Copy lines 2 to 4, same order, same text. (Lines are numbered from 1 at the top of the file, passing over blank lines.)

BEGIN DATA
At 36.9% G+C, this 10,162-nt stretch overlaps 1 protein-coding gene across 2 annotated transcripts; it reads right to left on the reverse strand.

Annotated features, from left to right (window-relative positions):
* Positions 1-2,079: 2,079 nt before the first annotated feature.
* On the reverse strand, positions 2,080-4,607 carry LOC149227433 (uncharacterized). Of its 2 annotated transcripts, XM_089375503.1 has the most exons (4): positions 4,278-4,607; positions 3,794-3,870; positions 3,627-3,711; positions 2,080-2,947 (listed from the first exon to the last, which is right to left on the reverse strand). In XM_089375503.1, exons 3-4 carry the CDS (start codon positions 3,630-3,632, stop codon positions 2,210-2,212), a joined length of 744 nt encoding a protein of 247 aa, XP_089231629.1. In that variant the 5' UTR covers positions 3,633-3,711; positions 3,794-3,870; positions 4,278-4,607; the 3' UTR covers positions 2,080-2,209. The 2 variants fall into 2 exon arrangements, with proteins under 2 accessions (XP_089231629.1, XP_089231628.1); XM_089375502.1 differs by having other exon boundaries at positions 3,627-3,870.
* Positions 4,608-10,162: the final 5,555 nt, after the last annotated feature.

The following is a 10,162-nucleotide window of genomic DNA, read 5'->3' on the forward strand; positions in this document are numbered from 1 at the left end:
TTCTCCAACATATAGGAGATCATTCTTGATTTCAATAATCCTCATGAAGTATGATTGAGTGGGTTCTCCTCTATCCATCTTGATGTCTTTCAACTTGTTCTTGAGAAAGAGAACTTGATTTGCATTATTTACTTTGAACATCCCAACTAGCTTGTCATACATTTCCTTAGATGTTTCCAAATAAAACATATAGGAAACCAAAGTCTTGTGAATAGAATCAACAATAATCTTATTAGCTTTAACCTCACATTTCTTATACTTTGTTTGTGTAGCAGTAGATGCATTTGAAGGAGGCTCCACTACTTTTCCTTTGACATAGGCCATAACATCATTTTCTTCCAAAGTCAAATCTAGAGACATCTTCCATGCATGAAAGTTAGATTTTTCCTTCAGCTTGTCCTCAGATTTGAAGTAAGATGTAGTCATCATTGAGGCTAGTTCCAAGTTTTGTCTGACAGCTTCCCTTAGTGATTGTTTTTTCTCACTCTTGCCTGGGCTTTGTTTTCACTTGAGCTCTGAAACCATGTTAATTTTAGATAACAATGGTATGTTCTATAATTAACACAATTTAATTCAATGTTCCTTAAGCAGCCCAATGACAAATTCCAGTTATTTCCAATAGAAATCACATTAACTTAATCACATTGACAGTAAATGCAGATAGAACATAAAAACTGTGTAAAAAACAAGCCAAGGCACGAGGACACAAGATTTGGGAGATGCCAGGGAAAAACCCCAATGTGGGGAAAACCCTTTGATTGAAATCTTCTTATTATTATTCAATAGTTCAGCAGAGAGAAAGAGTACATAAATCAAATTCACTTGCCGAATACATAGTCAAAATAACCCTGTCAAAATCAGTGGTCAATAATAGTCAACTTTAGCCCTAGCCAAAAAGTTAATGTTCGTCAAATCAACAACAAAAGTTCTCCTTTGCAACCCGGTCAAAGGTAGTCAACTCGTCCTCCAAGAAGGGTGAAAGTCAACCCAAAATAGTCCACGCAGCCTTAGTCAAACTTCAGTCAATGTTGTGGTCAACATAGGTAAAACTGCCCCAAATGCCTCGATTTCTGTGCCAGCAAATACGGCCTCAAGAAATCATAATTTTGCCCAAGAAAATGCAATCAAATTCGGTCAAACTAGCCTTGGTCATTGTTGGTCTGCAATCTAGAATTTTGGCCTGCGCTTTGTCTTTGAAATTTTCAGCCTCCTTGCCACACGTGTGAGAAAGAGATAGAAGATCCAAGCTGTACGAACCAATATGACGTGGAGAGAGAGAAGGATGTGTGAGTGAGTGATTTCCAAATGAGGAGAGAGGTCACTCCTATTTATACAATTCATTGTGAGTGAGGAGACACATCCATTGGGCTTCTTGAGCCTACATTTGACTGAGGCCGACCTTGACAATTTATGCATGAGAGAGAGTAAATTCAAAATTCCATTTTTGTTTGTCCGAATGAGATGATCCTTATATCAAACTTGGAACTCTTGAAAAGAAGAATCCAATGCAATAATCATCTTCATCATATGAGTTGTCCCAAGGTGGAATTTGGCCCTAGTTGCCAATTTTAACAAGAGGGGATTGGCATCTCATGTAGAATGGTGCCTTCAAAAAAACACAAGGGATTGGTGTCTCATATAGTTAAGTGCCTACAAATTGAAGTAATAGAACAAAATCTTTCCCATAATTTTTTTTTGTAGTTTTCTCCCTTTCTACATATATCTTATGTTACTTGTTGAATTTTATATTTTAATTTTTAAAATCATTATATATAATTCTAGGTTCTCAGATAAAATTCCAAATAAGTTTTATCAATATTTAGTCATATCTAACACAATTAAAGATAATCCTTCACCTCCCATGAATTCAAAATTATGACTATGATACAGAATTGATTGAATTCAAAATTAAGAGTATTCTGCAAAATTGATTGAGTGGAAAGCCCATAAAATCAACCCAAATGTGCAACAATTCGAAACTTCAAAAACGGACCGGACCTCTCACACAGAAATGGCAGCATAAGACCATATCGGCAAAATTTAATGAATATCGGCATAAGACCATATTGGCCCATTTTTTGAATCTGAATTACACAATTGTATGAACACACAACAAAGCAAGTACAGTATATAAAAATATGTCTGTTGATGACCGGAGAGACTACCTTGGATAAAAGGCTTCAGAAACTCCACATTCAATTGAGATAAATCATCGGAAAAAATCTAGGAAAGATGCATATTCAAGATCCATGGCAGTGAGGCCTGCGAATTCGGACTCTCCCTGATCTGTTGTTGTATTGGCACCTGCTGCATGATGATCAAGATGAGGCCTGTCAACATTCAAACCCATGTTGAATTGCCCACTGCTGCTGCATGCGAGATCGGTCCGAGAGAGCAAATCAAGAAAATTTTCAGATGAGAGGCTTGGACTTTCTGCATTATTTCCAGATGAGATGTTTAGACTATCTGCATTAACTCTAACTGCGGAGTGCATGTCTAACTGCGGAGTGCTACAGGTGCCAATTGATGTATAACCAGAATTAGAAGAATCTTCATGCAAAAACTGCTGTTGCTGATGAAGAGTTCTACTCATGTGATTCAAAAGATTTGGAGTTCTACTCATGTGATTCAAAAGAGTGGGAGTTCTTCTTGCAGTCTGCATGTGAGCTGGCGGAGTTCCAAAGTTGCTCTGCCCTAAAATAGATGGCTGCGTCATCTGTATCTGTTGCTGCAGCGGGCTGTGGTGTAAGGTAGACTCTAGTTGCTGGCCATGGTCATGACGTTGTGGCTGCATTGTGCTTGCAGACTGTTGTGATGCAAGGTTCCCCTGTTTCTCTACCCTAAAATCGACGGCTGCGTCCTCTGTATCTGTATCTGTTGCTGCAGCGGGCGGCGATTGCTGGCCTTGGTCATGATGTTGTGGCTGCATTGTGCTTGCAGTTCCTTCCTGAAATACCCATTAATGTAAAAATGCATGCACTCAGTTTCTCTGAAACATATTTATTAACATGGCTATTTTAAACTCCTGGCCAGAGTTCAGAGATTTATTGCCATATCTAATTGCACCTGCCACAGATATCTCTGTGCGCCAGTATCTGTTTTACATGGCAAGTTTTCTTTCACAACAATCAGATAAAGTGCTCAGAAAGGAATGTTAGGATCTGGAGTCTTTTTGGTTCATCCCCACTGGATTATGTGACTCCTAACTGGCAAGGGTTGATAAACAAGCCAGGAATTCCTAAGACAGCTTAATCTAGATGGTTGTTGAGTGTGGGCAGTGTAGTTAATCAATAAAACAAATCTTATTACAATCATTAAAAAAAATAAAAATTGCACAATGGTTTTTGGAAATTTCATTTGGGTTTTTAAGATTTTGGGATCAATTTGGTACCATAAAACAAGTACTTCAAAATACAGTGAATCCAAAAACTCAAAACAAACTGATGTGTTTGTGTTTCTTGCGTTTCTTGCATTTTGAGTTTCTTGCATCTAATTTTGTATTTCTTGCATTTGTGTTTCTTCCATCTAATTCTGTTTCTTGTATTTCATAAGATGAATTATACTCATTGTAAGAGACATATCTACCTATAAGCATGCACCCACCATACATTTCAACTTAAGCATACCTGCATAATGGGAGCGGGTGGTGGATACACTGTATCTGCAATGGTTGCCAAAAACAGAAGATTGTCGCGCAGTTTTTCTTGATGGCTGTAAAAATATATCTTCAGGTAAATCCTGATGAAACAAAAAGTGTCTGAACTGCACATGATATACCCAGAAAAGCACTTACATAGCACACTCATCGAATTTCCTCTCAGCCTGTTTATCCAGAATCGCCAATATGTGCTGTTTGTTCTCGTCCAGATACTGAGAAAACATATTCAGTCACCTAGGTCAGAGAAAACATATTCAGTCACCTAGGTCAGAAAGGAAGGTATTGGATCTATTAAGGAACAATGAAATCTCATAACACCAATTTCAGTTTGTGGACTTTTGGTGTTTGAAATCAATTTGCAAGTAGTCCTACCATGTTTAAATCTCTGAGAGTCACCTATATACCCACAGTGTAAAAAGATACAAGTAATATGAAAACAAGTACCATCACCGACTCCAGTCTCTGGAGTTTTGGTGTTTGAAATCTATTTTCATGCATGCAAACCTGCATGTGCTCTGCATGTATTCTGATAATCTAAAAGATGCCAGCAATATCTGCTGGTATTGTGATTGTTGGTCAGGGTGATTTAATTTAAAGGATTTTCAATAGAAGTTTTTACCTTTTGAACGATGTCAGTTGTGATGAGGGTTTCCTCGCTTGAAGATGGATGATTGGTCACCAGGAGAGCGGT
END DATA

Annotated features, from left to right (window-relative positions):
* Positions 1-2,079: 2,079 nt before the first annotated feature.
* On the reverse strand, positions 2,080-4,607 carry LOC149227433 (uncharacterized). Of its 2 annotated transcripts, XM_089375503.1 has the most exons (4): positions 4,278-4,607; positions 3,794-3,870; positions 3,627-3,711; positions 2,080-2,947 (listed from the first exon to the last, which is right to left on the reverse strand). In XM_089375503.1, exons 3-4 carry the CDS (start codon positions 3,630-3,632, stop codon positions 2,210-2,212), a joined length of 744 nt encoding a protein of 247 aa, XP_089231629.1. In that variant the 5' UTR covers positions 3,633-3,711; positions 3,794-3,870; positions 4,278-4,607; the 3' UTR covers positions 2,080-2,209. The 2 variants fall into 2 exon arrangements, with proteins under 2 accessions (XP_089231629.1, XP_089231628.1); XM_089375502.1 differs by having other exon boundaries at positions 3,627-3,870.